Florida State receives major gifts for studies in free enterprise, ethics
Efforts by two colleges at Florida State University to expand their academic offerings have received a significant boost, thanks to a pair of major gifts from financial services company BB&T Corp. (www.bbt.com).
Joined by FSU President T.K. Wetherell and the deans of the College of Business and the College of Social Sciences, BB&T Tallahassee President Paul Sullivan and Nan Hillis, president of BB&T's Orlando-based East Florida Region, announced that the company is presenting the university with two gifts totaling $3 million to establish several new programs. One will encourage a thorough discussion of the moral foundations of capitalism; another will examine the proper role of government in a free-market economy; and a third will help to train future teachers of economics.
FSU President T.K. Wetherell thanked Sullivan and Hillis for the generosity and foresight shown by BB&T in making the gifts.
"In these difficult economic times, it is more important than ever that public universities find new ways to partner with the private sector to develop the sorts of academic programs that our society will need in the coming decades," he said. "We are very appreciative of the confidence that BB&T has placed in Florida State University to create programs to emphasize the moral and ethical dimensions of our free enterprise system."
With one of the BB&T gifts, the Department of Finance in the College of Business and the Department of Economics in the College of Social Sciences will establish a joint BB&T Program of Free Enterprise. Among other things, this $1.5 million gift will allow for the creation of two professorships — one in each department — to develop and promote a free-enterprise curriculum; will enable the development of a Web site that focuses on the program's free-enterprise principles and highlights a new Speaker Series with the inclusion of podcasts from previous speeches; and will fund the establishment of a new economics course, "Morals and Ethics in Economic Systems."
In addition, the finance department will offer a new course, "Free Enterprise and Ethics." Included in that course will be a lecture series based on BB&T's core values (www.bbt.com/about/corporategovernance) titled "Perspectives on Free Enterprise." Eventually this new course will become part of a new Certificate Program in Free Enterprise and Ethics.
The BB&T Program of Free Enterprise also will support four new doctoral fellowships and the undergraduate organization Students in Free Enterprise.
"Unfortunately, we find that many business graduates enter the workplace without a firm grasp of the moral principles underlying the free markets," Sullivan said. "This program will emphasize our shared interest in giving students a hands-on perspective on capitalism and free markets, a better understanding of our economy, and an enhanced ability to make meaningful contributions to the world."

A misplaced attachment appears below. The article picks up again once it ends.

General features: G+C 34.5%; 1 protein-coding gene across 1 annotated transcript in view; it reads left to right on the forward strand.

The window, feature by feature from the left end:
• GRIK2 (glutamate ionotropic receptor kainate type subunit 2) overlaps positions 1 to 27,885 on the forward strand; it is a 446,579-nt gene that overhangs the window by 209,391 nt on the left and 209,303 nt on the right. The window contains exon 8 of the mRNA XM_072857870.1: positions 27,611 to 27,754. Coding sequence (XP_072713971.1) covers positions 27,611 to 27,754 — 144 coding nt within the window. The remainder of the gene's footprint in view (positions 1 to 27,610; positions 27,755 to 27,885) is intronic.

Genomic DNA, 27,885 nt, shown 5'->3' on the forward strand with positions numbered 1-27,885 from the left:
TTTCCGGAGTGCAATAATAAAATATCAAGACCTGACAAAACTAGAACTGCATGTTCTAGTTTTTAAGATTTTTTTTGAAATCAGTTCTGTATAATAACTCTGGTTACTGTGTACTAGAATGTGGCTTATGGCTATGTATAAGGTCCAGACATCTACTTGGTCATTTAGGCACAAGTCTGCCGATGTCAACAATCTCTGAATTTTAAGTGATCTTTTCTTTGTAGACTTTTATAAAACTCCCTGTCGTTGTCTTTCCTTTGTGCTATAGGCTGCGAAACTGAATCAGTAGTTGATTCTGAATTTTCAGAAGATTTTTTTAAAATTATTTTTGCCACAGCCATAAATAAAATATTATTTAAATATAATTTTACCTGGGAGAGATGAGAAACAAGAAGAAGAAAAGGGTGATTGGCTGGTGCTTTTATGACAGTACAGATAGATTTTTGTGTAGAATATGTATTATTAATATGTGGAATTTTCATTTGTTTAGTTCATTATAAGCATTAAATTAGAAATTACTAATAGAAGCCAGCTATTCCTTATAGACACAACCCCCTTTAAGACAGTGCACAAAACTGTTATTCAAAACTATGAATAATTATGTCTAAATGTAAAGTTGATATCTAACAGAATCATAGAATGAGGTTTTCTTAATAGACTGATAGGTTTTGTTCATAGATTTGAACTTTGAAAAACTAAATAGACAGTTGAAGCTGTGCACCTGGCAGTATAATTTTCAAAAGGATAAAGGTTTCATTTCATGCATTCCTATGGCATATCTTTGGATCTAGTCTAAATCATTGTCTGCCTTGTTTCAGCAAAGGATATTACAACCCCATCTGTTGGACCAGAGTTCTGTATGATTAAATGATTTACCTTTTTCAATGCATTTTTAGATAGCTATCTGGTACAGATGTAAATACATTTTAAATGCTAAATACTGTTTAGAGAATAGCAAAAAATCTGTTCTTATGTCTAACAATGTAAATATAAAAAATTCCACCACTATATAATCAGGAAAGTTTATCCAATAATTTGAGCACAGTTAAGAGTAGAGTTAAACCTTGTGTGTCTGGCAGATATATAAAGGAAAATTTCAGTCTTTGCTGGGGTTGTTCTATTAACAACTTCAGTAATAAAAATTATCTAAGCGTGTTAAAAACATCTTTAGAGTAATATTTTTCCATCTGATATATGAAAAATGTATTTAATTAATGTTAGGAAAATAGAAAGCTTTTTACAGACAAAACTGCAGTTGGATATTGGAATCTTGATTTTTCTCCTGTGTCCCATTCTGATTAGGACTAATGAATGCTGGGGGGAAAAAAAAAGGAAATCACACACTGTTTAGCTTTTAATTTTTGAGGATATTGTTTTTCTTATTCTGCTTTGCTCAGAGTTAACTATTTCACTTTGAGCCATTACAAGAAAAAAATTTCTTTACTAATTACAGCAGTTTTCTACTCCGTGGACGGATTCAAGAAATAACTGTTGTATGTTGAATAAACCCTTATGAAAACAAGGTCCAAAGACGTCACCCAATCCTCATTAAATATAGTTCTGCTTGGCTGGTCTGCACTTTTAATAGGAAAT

"This gift will allow us to introduce our students to thorough discussions of the moral foundations of capitalism," said Caryn Beck-Dudley, dean of the College of Business. "It is an exciting development for the College of Business and a true demonstration of the importance of public-private partnerships. Contributions from corporations like BB&T help our state universities attract top students and faculty, particularly in the fields of finance and economics."
BB&T's second $1.5 million gift will help the College of Social Sciences create a Program for the Study of Political Economy and Free Enterprise within the economics department, and to develop a Program for Excellence in Economic Education within FSU's Gus A. Stavros Center for the Advancement of Free Enterprise and Economic Education. These programs are intended to improve free-enterprise education and foster research on the proper role of government in a free-market economy. To that end, the gift will help fund new faculty positions, stimulate innovative educational programs for undergraduate students, and increase support for Ph.D. students.
The Charles G. Koch Foundation has agreed to match this BB&T gift, committing $1.5 million of its own to pay new faculty members for a period of six years.
"Thanks to BB&T and the Charles G. Koch Foundation's generous support of the economics department and FSU, we are closer to our goal of being the nation's premier program in the delivery of high-quality economics instruction for undergraduate students," said David W. Rasmussen, dean of the College of Social Sciences. "This gift will also support our efforts to train future teachers of economics. It will benefit students at FSU and young people throughout the nation for decades to come."